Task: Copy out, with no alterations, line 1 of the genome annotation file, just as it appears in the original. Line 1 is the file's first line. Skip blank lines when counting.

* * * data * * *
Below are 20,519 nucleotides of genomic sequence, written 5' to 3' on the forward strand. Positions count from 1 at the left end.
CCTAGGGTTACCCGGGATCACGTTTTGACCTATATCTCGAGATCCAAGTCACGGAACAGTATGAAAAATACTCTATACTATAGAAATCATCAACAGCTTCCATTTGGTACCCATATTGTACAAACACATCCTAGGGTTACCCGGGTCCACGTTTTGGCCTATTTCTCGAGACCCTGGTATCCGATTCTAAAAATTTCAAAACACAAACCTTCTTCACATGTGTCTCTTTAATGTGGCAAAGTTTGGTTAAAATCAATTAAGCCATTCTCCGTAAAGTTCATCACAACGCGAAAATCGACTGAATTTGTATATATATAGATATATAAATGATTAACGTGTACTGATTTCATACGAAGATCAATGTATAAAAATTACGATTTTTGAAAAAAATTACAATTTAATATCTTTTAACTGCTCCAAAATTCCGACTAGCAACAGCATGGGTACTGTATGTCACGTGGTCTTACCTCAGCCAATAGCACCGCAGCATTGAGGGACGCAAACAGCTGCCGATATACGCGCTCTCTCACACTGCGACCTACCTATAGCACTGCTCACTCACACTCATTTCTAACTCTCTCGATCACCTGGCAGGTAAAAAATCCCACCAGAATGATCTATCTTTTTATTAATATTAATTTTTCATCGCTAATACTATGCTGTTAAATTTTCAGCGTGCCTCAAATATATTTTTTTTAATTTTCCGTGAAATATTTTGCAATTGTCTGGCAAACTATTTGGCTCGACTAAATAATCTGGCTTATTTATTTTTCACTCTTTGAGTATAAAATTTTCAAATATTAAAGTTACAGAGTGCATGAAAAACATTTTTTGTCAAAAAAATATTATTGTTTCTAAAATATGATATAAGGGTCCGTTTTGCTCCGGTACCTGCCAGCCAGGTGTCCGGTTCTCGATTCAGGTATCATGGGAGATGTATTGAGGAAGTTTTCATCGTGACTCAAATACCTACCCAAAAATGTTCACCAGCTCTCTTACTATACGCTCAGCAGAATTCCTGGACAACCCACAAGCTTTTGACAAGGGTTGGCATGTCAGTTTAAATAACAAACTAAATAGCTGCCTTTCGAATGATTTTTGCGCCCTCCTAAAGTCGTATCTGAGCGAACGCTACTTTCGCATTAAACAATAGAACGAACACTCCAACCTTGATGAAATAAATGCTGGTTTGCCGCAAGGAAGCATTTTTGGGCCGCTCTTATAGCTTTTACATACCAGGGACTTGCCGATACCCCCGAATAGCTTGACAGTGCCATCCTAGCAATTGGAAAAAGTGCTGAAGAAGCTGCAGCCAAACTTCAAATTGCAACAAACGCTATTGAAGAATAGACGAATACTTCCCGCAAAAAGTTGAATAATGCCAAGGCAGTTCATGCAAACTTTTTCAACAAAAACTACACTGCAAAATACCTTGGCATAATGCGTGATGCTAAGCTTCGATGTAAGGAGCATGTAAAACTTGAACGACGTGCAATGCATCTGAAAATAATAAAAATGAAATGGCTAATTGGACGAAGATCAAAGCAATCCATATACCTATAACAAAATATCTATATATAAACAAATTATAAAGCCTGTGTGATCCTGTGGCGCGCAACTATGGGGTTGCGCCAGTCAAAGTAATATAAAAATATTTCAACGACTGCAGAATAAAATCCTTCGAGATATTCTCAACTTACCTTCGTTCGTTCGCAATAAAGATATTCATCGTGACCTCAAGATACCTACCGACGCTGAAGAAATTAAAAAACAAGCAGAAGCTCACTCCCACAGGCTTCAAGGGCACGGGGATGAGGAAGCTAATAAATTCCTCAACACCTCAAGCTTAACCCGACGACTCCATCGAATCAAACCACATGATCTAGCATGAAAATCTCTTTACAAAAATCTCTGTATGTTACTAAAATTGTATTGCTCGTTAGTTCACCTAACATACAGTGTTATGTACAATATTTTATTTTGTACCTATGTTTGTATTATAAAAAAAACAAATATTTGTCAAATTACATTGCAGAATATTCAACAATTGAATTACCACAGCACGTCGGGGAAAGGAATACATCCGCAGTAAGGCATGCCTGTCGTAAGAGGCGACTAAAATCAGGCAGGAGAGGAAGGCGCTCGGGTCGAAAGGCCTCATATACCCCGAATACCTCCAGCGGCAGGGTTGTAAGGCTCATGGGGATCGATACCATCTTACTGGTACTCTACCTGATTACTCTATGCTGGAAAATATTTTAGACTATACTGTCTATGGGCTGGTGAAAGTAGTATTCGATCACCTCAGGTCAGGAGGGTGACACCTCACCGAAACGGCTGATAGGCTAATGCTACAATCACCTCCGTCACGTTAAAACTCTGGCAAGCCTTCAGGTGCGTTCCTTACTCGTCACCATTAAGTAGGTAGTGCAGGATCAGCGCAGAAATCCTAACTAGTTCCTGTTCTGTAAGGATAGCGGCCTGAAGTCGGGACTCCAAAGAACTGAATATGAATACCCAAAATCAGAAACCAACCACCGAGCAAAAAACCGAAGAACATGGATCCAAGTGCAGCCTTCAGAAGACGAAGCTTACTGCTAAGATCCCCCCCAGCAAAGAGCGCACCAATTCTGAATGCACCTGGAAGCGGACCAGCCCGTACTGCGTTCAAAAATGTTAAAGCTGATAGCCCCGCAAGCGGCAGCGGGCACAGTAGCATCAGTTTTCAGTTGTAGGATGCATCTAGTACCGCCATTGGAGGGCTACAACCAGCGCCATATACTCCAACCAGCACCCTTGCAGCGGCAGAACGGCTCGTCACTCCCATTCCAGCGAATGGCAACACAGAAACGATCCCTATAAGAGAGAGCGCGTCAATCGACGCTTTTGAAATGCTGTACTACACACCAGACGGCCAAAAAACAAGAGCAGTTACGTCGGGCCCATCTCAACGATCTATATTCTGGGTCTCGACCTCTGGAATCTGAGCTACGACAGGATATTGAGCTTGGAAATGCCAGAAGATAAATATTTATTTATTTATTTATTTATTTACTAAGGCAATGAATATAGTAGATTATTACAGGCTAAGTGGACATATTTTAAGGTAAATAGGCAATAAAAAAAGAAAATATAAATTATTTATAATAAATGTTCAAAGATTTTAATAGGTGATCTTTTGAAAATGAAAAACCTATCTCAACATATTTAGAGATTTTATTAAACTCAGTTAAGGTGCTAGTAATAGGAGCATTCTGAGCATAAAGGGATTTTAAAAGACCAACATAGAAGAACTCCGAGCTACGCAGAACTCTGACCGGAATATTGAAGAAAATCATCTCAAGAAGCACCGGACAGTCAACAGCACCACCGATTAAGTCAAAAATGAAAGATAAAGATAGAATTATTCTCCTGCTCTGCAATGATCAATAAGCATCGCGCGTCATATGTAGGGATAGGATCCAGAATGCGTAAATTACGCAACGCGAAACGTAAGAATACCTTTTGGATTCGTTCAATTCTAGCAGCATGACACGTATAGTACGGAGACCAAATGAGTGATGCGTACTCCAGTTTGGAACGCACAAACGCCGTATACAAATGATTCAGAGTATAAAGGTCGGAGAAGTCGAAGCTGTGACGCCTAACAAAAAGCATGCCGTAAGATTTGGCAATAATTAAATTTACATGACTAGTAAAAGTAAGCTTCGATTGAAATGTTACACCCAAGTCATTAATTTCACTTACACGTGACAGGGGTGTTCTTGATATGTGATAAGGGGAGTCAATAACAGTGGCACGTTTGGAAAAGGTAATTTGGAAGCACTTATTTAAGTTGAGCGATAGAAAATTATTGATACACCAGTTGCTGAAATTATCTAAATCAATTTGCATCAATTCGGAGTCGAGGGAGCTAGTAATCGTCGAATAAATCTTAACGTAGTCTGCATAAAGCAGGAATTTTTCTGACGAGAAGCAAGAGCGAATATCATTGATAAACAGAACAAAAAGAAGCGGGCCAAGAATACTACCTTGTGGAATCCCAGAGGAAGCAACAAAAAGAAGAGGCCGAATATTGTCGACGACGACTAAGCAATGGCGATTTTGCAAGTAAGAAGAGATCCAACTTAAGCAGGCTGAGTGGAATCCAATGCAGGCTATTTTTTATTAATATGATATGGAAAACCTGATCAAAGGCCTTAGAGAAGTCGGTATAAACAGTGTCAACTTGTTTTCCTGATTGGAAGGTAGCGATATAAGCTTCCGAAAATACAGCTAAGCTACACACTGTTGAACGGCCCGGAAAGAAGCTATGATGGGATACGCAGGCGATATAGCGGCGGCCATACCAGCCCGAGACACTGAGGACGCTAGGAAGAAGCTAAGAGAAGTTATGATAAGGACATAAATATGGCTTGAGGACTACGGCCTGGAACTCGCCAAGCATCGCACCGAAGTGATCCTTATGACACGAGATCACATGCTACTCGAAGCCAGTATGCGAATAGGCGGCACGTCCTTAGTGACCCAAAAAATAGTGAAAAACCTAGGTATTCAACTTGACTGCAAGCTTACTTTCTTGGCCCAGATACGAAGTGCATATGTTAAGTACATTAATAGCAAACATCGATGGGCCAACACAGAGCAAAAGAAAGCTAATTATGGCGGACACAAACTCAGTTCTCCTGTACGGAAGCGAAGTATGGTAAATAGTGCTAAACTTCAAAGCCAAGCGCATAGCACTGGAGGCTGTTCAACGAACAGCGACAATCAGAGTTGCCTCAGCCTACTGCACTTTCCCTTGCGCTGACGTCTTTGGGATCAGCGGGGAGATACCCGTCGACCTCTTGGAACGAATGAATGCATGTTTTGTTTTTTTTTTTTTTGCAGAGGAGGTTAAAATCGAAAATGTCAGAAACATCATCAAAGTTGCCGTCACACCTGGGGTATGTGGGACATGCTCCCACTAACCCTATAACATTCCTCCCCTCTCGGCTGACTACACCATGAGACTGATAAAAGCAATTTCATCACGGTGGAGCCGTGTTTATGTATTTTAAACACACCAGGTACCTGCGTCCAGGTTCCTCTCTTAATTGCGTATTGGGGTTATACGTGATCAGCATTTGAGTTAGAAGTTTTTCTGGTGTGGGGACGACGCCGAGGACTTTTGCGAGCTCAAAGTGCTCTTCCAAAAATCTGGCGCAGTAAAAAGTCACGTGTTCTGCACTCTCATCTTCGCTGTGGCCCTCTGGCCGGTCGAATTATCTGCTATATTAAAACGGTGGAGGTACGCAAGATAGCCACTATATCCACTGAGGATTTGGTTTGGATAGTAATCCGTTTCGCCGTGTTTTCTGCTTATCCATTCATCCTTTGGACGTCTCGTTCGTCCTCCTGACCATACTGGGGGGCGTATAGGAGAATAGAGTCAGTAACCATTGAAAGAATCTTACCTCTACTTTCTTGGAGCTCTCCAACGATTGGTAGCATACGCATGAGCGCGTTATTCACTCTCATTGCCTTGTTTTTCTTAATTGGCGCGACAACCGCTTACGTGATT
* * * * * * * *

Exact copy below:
Below are 20,519 nucleotides of genomic sequence, written 5' to 3' on the forward strand. Positions count from 1 at the left end.